Year-round homeschooling is something that we are kind of falling into. When we checked off day number 180, to be honest, I breathed a sigh of relief. We had made it! Our first year of homeschooling was done, and it was a good year. I could put away the books. But we only took a few days off before we drifted back to our books and lessons albeit on a more relaxed pace. Here's why.
Our children don't stop learning. My daughter is in that soak-it-up-like-a-sponge stage. She is always learning, asking questions, and figuring out how, at least in her mind, things work. Learning is fun for her, as long as I don't turn it into drudgery. To ignore that for two or three months doesn't make sense.
It provides much-needed structure. Our schedule changes in the summer, even without the built-in changes that public and private school students get. American Heritage Girls, YMCA Swim & Gym, Soccer, Wednesday night church programs, Classical Conversations....all of these gave structure to our weeks during the year. Not having that structure is wonderful in some ways...but can drive me a little batty in others. Doing our lessons gives us a taste of normalcy.
It's hot outside. This is a very practical reason. We live in the South and lately it has been in the upper 90s. We would rather be inside with the air conditioning for a lot of the day anyhow, and learning is a good inside activity.
Because we can. Although we have to fulfill the 180 days required by our state, that doesn't mean we have to stop after 180 days. The state sets a minimum, but the state is not in charge of my daughter's education. Continuing her lessons in a way that works for us, beyond what the state requires, reminds me that we as parents, not the government, are the ones entrusted with the important task of educating our children. This is working for us and is in our daughter's best interest, so why not?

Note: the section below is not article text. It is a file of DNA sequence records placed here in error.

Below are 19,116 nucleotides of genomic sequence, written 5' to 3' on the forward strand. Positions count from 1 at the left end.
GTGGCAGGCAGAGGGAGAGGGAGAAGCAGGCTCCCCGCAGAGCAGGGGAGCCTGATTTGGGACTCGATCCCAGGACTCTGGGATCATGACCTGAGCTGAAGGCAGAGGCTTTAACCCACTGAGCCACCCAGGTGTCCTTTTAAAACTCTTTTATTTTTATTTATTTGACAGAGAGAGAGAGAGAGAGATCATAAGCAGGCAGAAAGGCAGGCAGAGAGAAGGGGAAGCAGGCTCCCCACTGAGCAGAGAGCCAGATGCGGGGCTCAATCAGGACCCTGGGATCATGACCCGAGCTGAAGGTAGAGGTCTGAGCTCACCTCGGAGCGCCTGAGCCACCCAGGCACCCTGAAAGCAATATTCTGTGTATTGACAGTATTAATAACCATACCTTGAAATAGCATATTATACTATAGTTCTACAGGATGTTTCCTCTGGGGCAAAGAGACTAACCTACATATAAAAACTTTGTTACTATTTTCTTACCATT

So what does summer homeschool look like in our home?
- It's low-key - no more than an hour or two on the days we do it.
- We are setting some goals, like finishing her first grade math book by the end of July, that are very doable.
- It's focused mostly on math and reading, both her reading to me and me reading to her.
- We are exploring topics that she has questions about, which is more of an unschooling approach.
- We don't push it on weeks when we have other things planned.
- We are reviewing our Cycle 2 memory work for Classical Conversations by using our audio CD and the iPad app for Cycle 2.
- We are prepping for next year, including working on memorizing a passage from Philippians for an AHG badge next year.
I remember when I was in school, and even when I was teaching in the public school, the idea of year-round schooling made me cringe. But as a homeschooling parent, I see how it can happen in a way that is positive and fun without ruining summer "vacation."
What about you? Whether you homeschool or not, what kind of schooling are you doing with your kids this summer?